Johnson is married to the former Cari M. Harbaugh, they have three children, Matthew and Rachel. Johnson received his commission from the United States Air Force Academy in May 1984 and attended pilot training at Reese Air Force Base, Texas, he was retained as a T-38A instructor pilot until 1989, when he was selected for an F-15E Eagle assignment. After completing initial F-15E training, Johnson was assigned to the 335th Fighter Squadron, at Seymour Johnson Air Force Base, North Carolina. In December 1990, Johnson deployed to Al Kharj, Saudi Arabia, flying 34 combat missions in support of Operation Desert Storm. In December 1992, he was again deployed to Saudi Arabia for three months, flying an additional 27 combat missions in support of Operation Southern Watch. In 1993, he was selected for Air Force Test Pilot School at Edwards Air Force Base. After graduation, he was assigned to the 445th Flight Test Squadron at Edwards, where he flew and tested F-15C/E, NF-15B, T-38A/B aircraft, he has logged over 5,000 flight hours in more than 50 different aircraft.
The story of the name "Box" has been a mystery. During an interview with a group of Executive Management students at the University of Texas, Johnson stated that the origination of the name "Box Johnson" came from his tour in Desert Storm. Johnson incurred a back injury, he put all of his belongings in a box and he was taken back to the states. The box was left in the barracks as a reminder to all his fellow soldiers to stare at thinking about how he was at home. So after a while they wrote "Box Johnson" on the name stuck. Selected by NASA in June 1998, he reported for training in August 1998, he completed Astronaut Candidate Training in 2000. Following initial training and evaluation, astronaut candidates receive technical assignments within the Flight Crew Operations Directorate before being assigned to a space flight. In 2000, Johnson was assigned as a Technical Assistant to the Director, Flight Crew Operations Directorate. In conjunction with that position, Johnson was assigned to the Shuttle Cockpit Avionics Upgrade council – redesigning cockpit displays for future Space Shuttle missions.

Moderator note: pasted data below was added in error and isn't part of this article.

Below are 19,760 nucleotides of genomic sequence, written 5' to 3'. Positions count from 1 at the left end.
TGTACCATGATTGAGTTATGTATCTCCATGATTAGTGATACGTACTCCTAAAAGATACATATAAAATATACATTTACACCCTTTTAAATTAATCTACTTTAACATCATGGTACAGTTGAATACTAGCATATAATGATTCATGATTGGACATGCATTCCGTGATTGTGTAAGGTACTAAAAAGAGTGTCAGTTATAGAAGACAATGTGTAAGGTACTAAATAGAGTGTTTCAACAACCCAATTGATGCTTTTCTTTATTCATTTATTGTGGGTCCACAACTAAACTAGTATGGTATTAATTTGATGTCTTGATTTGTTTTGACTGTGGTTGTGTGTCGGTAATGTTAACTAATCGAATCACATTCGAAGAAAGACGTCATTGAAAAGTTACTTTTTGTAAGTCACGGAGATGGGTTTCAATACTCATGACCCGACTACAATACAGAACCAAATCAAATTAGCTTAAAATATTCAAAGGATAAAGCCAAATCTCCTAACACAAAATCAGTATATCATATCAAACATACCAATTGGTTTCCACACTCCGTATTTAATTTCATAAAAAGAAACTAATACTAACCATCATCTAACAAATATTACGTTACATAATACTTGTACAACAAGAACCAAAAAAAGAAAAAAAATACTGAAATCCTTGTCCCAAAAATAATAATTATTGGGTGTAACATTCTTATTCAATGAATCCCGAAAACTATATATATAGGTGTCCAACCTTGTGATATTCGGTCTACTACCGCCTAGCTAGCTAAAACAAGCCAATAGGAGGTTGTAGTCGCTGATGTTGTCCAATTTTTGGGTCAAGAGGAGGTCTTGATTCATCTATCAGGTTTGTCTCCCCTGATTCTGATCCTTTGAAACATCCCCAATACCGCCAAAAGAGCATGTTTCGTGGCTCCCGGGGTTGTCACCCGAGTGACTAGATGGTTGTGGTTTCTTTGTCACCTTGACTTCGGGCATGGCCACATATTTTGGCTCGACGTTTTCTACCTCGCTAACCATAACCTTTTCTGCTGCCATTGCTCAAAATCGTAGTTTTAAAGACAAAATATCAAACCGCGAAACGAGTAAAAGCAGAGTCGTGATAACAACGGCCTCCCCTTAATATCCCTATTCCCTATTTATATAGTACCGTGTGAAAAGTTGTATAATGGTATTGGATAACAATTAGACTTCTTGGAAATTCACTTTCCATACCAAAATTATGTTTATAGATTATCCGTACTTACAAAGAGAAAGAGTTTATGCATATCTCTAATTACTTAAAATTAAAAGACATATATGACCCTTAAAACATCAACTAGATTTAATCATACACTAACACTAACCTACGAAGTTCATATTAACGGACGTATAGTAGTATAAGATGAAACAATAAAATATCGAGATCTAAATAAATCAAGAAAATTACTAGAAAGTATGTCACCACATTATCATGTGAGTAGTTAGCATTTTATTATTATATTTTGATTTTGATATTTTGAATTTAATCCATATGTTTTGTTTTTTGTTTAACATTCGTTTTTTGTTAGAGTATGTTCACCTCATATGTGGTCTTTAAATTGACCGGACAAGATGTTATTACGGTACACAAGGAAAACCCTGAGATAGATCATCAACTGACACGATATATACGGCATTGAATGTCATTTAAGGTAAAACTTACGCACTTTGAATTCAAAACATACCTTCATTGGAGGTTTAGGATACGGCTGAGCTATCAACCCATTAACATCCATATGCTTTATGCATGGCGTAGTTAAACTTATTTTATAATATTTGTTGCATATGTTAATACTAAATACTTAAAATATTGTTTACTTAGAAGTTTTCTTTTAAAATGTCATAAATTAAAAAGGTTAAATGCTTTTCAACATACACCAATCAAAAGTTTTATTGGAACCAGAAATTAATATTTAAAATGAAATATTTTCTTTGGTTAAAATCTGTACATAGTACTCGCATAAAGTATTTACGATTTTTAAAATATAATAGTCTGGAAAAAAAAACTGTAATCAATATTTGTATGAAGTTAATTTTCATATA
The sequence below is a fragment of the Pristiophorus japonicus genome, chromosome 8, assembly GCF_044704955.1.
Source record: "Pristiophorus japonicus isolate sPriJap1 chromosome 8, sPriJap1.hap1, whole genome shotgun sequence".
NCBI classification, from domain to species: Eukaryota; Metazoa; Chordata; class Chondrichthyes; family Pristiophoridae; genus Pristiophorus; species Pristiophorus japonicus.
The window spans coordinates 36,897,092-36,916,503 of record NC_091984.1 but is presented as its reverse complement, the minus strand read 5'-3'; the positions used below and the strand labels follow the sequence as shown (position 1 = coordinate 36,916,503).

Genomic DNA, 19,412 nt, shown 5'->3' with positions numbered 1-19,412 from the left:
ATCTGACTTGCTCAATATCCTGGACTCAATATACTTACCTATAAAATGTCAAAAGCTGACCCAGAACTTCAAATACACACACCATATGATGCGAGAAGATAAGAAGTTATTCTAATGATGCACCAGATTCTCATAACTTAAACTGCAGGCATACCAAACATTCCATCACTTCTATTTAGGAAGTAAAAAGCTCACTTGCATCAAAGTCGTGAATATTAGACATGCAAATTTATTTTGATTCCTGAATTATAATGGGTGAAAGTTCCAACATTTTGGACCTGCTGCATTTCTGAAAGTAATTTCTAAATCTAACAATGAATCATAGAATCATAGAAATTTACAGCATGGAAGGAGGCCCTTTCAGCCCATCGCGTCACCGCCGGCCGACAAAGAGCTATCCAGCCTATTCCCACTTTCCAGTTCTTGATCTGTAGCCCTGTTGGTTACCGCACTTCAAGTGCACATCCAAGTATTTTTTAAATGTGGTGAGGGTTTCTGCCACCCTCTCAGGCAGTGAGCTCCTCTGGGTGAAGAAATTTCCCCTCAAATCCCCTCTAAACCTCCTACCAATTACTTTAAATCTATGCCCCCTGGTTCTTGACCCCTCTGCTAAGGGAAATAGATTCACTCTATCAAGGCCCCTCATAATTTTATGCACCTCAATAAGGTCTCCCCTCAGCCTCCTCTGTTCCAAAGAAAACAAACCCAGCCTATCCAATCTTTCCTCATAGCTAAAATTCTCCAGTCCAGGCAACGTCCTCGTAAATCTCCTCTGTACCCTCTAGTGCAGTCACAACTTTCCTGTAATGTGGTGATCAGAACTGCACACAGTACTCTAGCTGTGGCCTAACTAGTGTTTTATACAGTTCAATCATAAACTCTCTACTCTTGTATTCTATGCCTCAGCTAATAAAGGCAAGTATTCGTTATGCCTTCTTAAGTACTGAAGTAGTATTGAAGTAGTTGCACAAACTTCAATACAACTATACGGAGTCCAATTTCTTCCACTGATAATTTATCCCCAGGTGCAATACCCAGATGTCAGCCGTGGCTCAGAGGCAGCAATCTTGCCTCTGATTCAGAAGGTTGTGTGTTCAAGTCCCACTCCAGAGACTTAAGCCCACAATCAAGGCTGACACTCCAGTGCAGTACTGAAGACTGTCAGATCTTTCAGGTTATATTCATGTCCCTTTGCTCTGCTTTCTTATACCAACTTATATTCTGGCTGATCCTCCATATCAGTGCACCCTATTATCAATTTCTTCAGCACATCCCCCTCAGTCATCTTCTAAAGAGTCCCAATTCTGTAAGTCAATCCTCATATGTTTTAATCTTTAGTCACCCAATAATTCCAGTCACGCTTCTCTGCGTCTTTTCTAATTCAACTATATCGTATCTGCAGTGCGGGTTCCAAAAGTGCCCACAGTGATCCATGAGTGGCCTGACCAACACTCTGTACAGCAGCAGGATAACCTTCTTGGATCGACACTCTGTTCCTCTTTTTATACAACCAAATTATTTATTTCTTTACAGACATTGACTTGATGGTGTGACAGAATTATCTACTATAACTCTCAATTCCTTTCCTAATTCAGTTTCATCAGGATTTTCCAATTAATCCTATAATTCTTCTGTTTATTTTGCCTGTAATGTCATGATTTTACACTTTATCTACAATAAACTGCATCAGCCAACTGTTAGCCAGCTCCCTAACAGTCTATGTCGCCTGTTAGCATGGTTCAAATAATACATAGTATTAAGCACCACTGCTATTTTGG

His design and evaluation work with CAU has continued to the present. In 2001, Johnson was reassigned from FCOD to the Space Shuttle Branch, where he has held various positions including direct support to the crews of STS-100 and STS-108, chief of shuttle abort planning and procedures for contingency scenarios, ascent procedure development, he was a key player on several "tiger teams" during the investigation into the cause of the Columbia accident in 2003. Johnson was the astronaut representative to the External Tank foam impact test team that proved that ET foam debris on ascent could critically damage the shuttle's leading edge thermal protection system. In 2004, Johnson was designated as the Deputy Chief of the Astronaut Safety Branch, focusing on all aspects of Space Shuttle, ISS, T-38 safety, with special emphasis on improving specific operational procedures and techniques to make astronauts safer in all three vehicles. In 2005, Johnson was appointed as a crew representative supporting the design and testing of NASA's newest spacecraft, the Crew Exploration Vehicle.
Johnson was the pilot on STS-123. The launch of STS-123 was March 11, 2008. Johnson was picked to be the mission's primary robotic arm operator, he continued to serve NASA as a civilian. Johnson was the pilot of STS-134, the final flight of Space Shuttle Endeavour and the penultimate flight of the Space Shuttle Program. Johnson has been awarded the 2005 Stephen D. Thorne Top Fox Safety Award, the 2005 Dean's Award for Academic Excellence, McCombs School of Business, NASA Superior Performance Award, the 1996 Lieutenant General Bobby Bond Award for the top Air Force test pilot. Johnson was a distinguished graduate of U. S. Air Force Test Pilot School and the U. S. Air Force Academy, his military decorations include the Distinguished Flying Cross, Meritorious Service Medal, Air Medal, Aerial Achievement Medal, Air Force Commendation Medal, the Air Force Achievement Medal. Biography portal Spaceflight portal NASA bio of Gregory H. Johnson Spacefacts biography of Gregory H. Johnson